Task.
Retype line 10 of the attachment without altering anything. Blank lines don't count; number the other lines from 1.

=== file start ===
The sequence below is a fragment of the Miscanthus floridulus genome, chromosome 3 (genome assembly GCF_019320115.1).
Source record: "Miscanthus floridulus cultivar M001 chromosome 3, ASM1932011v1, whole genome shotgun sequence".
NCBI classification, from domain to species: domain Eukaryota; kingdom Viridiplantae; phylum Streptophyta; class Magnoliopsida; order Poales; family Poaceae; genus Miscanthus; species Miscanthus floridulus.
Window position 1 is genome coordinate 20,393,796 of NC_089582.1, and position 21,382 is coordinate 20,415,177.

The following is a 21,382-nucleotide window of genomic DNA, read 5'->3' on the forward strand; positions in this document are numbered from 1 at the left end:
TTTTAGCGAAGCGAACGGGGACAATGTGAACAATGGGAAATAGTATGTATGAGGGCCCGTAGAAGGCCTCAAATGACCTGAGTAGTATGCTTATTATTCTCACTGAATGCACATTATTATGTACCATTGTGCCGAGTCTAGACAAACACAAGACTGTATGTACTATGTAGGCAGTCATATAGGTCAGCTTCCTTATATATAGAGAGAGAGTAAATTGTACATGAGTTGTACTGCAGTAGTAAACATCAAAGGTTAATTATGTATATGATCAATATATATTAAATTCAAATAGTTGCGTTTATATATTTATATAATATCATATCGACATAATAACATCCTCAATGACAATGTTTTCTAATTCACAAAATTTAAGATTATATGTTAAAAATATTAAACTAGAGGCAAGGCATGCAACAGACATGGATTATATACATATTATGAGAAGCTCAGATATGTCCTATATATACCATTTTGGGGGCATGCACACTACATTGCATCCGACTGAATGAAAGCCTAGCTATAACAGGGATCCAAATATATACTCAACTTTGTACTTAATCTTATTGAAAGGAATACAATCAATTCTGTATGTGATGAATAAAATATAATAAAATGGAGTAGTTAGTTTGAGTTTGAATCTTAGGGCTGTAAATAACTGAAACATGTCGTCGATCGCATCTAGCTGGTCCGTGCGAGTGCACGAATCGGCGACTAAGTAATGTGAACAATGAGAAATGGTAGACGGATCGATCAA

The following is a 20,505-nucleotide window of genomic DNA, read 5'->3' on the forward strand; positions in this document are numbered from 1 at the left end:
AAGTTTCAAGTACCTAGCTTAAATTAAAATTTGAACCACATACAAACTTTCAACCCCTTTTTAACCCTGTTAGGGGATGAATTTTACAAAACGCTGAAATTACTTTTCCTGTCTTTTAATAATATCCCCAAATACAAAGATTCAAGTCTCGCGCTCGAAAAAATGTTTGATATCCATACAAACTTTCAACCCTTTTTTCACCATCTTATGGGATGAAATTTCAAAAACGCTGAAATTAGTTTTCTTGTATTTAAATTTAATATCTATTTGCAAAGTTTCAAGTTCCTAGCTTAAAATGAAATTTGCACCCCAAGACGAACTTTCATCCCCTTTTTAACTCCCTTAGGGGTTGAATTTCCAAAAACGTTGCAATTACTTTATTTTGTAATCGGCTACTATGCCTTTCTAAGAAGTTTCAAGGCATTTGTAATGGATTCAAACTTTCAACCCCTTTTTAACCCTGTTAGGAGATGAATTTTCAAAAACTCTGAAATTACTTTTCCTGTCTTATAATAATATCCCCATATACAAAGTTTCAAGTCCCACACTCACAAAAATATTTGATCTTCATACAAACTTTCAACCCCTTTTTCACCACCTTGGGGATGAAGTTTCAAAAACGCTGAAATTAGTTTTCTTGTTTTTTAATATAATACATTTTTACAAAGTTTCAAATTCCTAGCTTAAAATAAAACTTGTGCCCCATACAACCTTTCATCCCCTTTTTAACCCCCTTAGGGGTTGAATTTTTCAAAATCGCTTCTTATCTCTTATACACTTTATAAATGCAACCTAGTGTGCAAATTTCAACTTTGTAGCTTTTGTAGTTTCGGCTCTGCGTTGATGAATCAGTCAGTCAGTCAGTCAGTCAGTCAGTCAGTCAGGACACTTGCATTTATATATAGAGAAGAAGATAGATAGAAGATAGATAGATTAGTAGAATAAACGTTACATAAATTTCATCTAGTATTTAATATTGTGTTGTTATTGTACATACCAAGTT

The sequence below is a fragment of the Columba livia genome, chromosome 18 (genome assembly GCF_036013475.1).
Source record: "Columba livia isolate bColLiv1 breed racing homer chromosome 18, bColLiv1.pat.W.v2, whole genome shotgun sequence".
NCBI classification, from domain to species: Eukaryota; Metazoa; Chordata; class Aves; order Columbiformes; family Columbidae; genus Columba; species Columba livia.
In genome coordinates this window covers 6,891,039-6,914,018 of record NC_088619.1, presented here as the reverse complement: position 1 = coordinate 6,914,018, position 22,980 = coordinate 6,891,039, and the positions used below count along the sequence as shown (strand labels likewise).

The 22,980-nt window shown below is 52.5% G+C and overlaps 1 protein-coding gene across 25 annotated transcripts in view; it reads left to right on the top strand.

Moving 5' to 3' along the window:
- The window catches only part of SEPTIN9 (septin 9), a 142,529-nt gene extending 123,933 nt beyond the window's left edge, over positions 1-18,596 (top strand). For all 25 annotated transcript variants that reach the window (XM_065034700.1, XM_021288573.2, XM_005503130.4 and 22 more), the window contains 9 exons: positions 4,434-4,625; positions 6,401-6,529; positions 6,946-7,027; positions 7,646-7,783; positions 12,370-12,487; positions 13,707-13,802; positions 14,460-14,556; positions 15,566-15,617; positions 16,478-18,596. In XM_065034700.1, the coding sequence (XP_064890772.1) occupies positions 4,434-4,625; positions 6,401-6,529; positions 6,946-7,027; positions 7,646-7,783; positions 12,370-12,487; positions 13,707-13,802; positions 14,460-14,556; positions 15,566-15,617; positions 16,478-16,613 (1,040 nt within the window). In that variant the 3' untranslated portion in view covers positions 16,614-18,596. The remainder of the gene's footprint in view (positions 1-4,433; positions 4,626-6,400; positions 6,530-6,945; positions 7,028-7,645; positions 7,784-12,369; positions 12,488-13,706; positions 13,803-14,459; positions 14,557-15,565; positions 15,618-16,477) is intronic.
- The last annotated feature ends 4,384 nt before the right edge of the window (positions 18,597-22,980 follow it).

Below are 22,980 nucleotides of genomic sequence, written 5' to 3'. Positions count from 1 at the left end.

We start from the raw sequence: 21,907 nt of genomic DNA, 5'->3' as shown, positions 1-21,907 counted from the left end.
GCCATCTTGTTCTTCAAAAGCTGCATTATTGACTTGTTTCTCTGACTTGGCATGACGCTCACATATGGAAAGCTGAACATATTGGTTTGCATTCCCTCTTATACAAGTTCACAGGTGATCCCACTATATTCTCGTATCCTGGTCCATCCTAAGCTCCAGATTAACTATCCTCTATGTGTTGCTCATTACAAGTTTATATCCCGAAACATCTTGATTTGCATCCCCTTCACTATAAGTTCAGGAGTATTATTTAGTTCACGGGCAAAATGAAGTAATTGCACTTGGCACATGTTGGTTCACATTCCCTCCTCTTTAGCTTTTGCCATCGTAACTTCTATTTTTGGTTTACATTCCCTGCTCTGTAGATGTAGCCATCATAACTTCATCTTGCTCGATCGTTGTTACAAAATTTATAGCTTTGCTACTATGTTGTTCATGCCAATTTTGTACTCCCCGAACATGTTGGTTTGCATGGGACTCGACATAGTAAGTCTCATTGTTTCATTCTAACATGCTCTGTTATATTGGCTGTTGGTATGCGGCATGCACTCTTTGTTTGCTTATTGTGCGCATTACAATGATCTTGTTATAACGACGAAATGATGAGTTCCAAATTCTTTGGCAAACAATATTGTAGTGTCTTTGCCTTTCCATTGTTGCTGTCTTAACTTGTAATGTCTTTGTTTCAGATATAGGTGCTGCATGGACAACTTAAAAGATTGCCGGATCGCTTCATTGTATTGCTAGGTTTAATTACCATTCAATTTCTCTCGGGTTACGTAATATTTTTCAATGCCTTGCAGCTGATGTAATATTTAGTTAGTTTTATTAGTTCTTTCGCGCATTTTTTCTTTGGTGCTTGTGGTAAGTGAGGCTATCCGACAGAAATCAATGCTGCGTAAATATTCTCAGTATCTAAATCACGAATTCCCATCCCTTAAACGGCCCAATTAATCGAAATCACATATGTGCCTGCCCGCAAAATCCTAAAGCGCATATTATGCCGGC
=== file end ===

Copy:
Source record: "Columba livia isolate bColLiv1 breed racing homer chromosome 18, bColLiv1.pat.W.v2, whole genome shotgun sequence".